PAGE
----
There are references to several Kāmadhenus in the Purāṇas. There is one Kāmadhenu in Vāsiṣṭha's Āśrama. At Varuṇa's yāga we see another Kāmadhenu. There is no ground for believing that there is only one Kāmadhenu and that it was borrowed by each Deva in turn for some particular occasion. It is possible that there were many Kāmadhenus in the family of Kāmadhenu and they were owned by different Devas. Moreover it is stated that several Kāmadhenus take their origin from sources other than the family of Kaśyapa. One of them is from the ocean of milk. In [Mahābhārata, Ādi Parva, Chapter 18], we find that when the Devas and Asuras churned the ocean of milk, along with many other precious things, Kāmadhenu also came up to the surface. There is a reference to another Kāmadhenu in Bhāṣā Bhārata, Udyoga Parva, Chapter 102, There, it is said, Brahmā who got Amṛta swallowed it beyond limit in his avidity and when he vomited, a Kāmadhenu came out from his mouth. That Kāmadhenu is said to be living in the world known as Rasātala. The abovementioned passage also says that there are four other Kāmadhenus living on the four sides of the Kāmadhenu which lives in Rasātala. They are Saurabhī in the east Haṁsikā in the south, Subhadrā in the west and Dhenu in the north. The next Kāmadhenu is the one which was born from the side of Śrī Kṛṣṇa. Once Śrī Kṛṣṇa and his consort Rādhā were amusing themselves by amorous pleasures in a remote and secluded place. When they were tired they wished to drink some milk. At that time, Śrī Kṛṣṇa created by his will power, the cow Surabhi and the calf Manoratha, from the left side of his body. Śrīdāman milked that cow into a new earthen pot and when Śrī Kṛṣna was drinking it, the pot fell down and the milk was spilt all over the floor. The milk which spread over an area of 100 yojanas, became a lake called “Kṣīrasāgara” for Rādhā and her maids to bathe and enjoy water-sports. Numerous cows were born from the pores of Surabhi and they were presented to the Gopas by Śrī Kṛṣṇa. [Devī Bhāgavata, 9th Skandha]. Like this, several Kāmadhenus are seen in the Purāṇas. Therefore there is no discrepancy or contradiction in statements declaring that there were many Kāmadhenus in different Āśramas. But since Kāmadhenu had achieved divine powers by Brahmā's grace, it is but reasonable to believe that the different Kāmadhenus are really the different forms of the original Kāmadhenu, the daughter of Kaśyapa.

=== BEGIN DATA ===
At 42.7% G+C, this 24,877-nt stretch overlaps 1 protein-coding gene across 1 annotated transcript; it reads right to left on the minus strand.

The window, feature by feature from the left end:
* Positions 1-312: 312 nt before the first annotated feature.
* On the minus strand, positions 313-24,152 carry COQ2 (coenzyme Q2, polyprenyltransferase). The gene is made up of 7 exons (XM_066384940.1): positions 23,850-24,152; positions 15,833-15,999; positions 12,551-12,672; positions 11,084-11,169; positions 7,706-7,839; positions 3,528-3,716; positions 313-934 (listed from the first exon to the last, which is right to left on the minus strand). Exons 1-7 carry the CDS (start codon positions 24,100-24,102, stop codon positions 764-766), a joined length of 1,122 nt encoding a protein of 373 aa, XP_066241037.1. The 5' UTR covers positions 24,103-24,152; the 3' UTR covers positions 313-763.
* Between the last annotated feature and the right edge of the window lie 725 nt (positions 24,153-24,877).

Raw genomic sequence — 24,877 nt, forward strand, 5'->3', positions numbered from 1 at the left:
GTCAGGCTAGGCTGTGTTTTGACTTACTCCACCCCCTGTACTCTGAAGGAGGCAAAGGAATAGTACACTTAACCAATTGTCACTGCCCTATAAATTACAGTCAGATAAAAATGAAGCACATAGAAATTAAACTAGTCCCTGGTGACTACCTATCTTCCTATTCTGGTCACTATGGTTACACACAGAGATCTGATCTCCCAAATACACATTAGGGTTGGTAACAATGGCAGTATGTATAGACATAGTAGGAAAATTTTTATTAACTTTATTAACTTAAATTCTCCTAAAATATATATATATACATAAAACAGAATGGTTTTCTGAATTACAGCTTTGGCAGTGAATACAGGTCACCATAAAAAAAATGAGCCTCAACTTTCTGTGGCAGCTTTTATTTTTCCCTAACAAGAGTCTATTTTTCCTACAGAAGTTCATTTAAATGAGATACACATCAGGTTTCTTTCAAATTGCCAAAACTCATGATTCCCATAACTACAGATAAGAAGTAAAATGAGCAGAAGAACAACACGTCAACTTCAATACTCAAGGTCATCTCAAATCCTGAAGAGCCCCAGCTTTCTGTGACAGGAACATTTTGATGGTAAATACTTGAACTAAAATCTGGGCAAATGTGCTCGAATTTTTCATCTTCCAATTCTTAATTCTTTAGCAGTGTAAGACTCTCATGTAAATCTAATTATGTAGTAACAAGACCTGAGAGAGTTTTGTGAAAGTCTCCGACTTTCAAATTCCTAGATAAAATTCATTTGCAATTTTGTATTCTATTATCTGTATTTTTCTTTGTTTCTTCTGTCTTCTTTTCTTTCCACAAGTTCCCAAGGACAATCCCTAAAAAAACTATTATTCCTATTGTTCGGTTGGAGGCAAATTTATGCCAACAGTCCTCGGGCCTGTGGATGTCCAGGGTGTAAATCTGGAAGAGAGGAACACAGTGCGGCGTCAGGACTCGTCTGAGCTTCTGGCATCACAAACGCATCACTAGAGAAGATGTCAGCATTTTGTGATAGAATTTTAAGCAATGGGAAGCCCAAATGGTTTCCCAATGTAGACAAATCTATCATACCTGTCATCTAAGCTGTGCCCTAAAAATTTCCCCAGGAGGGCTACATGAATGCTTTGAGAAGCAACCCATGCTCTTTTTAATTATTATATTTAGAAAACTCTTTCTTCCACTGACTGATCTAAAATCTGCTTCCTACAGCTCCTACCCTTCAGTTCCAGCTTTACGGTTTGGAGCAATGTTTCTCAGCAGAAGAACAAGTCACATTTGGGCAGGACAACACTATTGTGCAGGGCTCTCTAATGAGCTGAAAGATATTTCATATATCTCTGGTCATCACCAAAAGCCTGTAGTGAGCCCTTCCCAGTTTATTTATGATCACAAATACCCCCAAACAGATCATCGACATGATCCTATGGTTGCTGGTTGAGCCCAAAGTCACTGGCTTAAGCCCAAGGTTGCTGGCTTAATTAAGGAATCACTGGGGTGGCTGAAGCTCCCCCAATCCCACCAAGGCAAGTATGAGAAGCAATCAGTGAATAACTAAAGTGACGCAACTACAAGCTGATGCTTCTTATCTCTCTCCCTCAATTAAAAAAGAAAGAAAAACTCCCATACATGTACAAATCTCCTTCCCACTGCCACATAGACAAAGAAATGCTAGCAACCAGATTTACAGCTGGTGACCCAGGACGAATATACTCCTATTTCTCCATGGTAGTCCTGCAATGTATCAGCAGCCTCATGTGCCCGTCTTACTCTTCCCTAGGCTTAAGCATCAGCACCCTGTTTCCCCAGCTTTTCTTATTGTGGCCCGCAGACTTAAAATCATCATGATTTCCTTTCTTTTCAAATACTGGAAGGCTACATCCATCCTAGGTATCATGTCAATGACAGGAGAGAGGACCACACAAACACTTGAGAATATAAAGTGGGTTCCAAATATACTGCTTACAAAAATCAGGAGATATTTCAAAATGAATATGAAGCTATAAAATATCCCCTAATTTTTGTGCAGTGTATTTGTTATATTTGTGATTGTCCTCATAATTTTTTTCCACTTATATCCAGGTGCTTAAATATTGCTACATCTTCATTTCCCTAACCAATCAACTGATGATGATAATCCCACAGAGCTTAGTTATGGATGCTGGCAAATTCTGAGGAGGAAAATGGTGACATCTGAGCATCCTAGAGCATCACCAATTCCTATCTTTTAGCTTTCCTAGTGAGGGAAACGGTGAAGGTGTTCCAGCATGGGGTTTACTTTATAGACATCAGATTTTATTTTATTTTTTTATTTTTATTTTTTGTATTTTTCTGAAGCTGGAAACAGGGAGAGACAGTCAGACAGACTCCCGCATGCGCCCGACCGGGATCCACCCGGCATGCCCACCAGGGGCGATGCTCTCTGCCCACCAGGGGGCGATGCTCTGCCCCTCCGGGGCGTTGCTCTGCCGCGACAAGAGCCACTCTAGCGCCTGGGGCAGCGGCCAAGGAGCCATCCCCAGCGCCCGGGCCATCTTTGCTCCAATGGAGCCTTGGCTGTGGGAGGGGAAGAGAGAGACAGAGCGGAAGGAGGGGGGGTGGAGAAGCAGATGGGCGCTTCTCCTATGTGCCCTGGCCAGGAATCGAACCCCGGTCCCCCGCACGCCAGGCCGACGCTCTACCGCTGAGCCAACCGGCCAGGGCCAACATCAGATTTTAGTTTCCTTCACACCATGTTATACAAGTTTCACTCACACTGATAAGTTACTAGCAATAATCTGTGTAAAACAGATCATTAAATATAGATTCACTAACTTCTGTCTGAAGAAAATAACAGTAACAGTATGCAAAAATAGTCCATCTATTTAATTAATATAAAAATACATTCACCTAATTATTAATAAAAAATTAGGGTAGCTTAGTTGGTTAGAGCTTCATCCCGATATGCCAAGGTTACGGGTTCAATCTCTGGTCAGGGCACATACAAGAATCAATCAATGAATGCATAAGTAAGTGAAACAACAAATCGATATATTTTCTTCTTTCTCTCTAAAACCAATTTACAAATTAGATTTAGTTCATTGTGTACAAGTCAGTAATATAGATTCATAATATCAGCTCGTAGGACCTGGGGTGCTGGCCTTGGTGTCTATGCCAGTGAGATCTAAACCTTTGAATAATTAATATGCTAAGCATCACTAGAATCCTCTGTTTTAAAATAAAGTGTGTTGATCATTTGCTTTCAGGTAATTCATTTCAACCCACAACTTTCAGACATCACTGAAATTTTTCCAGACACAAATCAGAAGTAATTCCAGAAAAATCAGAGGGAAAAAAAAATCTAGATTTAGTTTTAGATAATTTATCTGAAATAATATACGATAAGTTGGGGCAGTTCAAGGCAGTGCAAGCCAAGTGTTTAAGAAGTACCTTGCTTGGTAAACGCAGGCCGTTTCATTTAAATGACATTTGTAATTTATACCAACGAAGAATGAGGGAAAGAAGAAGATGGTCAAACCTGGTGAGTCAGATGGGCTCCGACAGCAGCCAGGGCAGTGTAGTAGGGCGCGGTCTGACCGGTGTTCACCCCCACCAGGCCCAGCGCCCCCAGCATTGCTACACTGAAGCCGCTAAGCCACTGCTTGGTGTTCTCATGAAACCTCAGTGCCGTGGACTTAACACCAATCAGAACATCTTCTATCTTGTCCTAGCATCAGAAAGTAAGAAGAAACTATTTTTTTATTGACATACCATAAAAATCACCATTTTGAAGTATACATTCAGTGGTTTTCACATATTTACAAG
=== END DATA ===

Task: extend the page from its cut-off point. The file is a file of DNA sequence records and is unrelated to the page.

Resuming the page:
6) Theft of Kāmadhenu by Satyavrata (Triśaṅku).